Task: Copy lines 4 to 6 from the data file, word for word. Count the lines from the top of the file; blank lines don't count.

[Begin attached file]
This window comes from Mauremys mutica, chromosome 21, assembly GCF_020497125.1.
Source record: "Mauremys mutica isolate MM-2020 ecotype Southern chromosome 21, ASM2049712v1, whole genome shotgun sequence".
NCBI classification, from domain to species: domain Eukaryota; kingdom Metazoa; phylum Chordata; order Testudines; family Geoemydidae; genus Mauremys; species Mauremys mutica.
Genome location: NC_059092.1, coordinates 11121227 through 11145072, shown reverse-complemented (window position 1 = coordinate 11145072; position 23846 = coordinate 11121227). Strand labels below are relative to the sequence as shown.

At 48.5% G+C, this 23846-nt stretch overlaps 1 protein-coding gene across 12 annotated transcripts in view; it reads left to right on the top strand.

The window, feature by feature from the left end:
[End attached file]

Genome location: NC_059092.1, coordinates 11121227 through 11145072, shown reverse-complemented (window position 1 = coordinate 11145072; position 23846 = coordinate 11121227). Strand labels below are relative to the sequence as shown.

At 48.5% G+C, this 23846-nt stretch overlaps 1 protein-coding gene across 12 annotated transcripts in view; it reads left to right on the top strand.

The window, feature by feature from the left end: